BBVA Foundation Frontiers of Knowledge prize awarded to James Allison, pioneer of immunotherapy against cancer
U.S. researcher James P. Allison has won the BBVA Foundation’s Frontiers of Knowledge award for developing the first highly effective immunotherapy treatment against cancer. Allison´s work has enabled the development of a new class of drugs that employ the immune system to fight cancer, and which have already provided clinical benefits to thousands of patients.
Immunotherapy works by mobilizing the system’s natural defenses to combat and eliminate specific cancer cells. For decades, various attempts had been made to employ this strategy, without success until Allison, a native of Alice, Texas, and his team stepped in. In the mid-1990s, they discovered a key mechanism in the functioning of the immune system cells responsible for fighting tumor cells: the existence of a series of molecules displayed on the surface of the immune system’s T-cells, which normally act as a brake on this function, to prevent them from turning against the organism itself, under normal circumstances.
The next step was what Robin Lovell-Badge of the Francis Crick Institute, a member of the Frontiers of Knowledge jury, describes as "taking a foot off the brake" of the immune system. The T cells can then act unhindered against the cancer cells that are their target.
Allison’s work led to the approval by the U.S. Food and Drug Agency of the first anti-cancer drug that works by activating the immune system, for the metastatic melanoma indication. The treatment would exceed all expectations, with around 20% of patients still living ten years later.
Several drugs based on Allison’s principle have since been approved, in an effort to boost the percentage of melanoma patients who can benefit from immunotherapy. This line of treatment has also proved effective against cancers of the lung, kidney, bladder, head and neck.
We don’t tackle the cancer directly, we get the immune system to attack it"
Allison recalls how it took a while for the scientific community to accept his discovery. “This skepticism was a reaction to the excess optimism of the early days of immunotherapy. At the start of the 1960s, people started talking about a new system destroying cancer, but the fact is that it only worked in mice. What happened, I think, is that people rushed in to do things without really understanding the underlying mechanism. They didn’t realize that there are these negative signals built into the immune system, which are there to protect us. There were a lot of failures and people just gave up, insisting it was all hype.”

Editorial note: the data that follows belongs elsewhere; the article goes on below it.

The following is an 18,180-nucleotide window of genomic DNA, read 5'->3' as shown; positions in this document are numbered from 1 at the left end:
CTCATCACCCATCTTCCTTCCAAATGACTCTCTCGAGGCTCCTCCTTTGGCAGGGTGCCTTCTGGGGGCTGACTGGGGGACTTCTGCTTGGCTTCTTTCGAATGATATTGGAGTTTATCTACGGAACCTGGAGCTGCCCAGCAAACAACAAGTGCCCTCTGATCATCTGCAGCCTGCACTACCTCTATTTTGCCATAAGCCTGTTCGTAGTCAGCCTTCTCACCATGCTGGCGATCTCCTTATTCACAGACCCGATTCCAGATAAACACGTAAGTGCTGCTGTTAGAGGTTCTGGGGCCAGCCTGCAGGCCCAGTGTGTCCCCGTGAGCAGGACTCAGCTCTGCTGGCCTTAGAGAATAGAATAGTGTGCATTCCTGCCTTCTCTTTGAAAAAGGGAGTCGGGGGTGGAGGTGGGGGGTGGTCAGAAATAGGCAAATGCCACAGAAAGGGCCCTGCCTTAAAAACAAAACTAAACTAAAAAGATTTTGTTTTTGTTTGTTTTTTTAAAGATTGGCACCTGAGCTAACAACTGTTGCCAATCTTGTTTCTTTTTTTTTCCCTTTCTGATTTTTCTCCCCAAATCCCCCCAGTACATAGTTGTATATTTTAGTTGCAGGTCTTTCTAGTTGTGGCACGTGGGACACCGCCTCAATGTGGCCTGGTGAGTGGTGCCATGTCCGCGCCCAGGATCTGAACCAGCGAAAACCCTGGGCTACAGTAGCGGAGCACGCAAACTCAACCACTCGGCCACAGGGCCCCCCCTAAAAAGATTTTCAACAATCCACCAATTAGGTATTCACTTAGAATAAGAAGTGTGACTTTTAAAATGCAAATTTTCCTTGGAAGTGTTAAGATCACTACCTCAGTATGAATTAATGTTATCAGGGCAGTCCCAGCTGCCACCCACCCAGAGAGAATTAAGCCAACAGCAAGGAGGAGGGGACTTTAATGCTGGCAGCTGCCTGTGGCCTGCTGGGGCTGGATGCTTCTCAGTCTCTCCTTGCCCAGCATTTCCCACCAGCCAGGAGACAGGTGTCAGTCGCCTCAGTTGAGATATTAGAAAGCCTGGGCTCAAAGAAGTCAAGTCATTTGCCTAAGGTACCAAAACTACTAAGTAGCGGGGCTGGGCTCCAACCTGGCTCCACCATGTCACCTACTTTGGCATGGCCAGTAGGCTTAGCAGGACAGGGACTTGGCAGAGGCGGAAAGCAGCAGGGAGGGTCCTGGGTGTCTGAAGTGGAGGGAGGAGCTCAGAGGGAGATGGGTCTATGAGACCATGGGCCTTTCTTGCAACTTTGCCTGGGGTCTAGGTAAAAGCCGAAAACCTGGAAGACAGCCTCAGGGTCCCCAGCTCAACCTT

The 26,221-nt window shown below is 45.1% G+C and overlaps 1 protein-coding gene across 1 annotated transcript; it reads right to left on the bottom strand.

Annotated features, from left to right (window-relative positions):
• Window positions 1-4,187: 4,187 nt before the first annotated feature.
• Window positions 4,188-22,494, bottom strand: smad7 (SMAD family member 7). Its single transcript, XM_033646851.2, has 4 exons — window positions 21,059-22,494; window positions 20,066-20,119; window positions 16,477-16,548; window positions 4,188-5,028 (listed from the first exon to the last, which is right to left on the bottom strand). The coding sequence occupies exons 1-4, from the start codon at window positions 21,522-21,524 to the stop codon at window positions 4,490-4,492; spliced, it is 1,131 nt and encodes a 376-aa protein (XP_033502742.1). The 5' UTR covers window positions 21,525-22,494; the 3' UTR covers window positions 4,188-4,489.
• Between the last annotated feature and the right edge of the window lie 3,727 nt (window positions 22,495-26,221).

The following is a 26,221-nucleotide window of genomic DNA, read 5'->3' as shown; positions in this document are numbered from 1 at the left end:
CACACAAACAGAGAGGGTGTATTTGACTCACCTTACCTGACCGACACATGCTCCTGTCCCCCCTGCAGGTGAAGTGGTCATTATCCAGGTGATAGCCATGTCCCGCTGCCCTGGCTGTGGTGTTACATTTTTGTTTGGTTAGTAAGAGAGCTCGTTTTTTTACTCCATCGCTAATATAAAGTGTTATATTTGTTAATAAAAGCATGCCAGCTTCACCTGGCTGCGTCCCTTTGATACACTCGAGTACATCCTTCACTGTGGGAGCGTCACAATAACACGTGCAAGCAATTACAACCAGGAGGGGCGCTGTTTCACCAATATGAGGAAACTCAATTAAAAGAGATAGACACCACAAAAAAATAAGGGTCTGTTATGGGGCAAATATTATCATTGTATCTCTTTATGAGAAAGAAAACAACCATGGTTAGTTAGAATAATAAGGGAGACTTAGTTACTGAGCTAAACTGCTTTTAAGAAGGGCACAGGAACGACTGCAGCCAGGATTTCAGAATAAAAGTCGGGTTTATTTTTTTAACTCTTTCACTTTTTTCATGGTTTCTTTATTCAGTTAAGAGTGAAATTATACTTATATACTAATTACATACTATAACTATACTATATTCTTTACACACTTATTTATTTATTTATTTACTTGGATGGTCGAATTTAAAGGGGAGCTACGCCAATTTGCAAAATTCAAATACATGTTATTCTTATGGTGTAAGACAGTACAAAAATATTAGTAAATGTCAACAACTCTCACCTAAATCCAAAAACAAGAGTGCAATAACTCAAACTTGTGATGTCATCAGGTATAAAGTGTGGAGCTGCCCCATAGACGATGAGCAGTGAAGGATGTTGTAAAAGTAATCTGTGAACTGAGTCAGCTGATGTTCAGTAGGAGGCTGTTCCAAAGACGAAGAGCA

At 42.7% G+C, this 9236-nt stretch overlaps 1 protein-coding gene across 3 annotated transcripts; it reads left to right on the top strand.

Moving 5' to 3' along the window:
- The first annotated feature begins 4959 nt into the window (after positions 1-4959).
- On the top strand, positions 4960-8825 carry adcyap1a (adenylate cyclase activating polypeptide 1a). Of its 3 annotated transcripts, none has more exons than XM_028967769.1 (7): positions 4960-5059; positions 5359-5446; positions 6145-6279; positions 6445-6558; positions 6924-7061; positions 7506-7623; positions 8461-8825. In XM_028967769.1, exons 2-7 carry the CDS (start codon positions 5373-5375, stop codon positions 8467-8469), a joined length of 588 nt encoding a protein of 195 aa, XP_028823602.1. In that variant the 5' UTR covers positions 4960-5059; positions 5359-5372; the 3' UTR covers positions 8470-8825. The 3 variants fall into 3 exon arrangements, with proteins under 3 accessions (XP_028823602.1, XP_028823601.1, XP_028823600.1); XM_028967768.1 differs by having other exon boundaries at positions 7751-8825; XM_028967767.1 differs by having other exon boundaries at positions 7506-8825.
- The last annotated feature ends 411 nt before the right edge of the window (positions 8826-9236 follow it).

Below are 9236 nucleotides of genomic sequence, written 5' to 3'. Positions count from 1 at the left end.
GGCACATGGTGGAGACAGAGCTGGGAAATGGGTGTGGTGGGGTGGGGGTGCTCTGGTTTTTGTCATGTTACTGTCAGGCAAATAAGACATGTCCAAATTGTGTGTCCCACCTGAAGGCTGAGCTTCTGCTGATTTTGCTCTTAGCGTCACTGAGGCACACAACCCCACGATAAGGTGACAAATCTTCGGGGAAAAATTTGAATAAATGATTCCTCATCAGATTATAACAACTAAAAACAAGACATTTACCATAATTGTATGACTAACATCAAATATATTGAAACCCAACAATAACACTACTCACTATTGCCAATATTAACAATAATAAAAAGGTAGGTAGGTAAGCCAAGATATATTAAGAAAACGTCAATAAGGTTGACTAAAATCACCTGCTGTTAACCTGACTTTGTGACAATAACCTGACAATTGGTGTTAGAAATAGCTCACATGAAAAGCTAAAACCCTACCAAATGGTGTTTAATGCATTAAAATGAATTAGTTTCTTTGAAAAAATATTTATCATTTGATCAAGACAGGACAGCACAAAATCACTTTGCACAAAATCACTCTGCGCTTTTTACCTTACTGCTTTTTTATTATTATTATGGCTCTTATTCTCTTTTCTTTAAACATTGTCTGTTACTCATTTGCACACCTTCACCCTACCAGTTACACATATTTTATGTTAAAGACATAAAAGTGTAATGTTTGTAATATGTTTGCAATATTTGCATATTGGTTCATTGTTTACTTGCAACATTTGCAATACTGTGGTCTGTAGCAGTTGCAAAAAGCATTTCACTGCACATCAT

The good results of clinical trials in humans, initiated in 2001, not only proved Allison right, but also inspired many other researchers to start searching for new immune system brakes or signals. Immunotherapy is today one of the most active research fields in oncology.
Among its advantages is that the response is lasting and may even lead, in some patients, to remission of the tumor, because the immune system will recognize the cancer cells if they reappear. Also, as Allison points out, “we don’t tackle the cancer directly, we get the immune system to attack it,” meaning immunotherapy can be effective against multiple tumors. A third advantage is that the treatments generally have fewer side effects.
Allison, however, is the first to warn that immunotherapy is not a definitive solution: “We’re not going to be able to cure all cancers,” he admits. “But I think that in the future, immunotherapy will be a part of all cancer treatments, in combination with chemotherapy or radiation. I am optimistic that we will learn the right things to put together to cure a majority of patients, maybe even reaching from 60% or 90% of cases in some kinds of cancers.”
A personal interest in cancer
Allison defines himself as a basic researcher, or at least that’s how he started out: “I had a personal interest in cancer, because I lost my mother when I was a small child, and later my brother and two of my uncles. But I first wanted to figure out how T cells worked, so I could maybe apply the lessons of this basic research to come up with a cancer therapy. I think you first have to know basic science. Without that fundamental biology you do not have a rational basis for treating cancer. I always had possible cancer applications in the back of my head, but the priority has to be to do the best science you can, not necessarily with a specific goal in mind. That’s what I always tell my students."
Despite this, Allison has had the rare privilege of meeting people who have benefited directly from his work: “One of the greatest moments of my life was seeing a woman who had been told she was going to be dead in a few months, and over 15 years later she is still alive and has two children. That motivates me to do all I can to get these therapies to work better. It’s pretty rare for a basic scientist to get to see the application of their findings. I was lucky enough to have that experience.”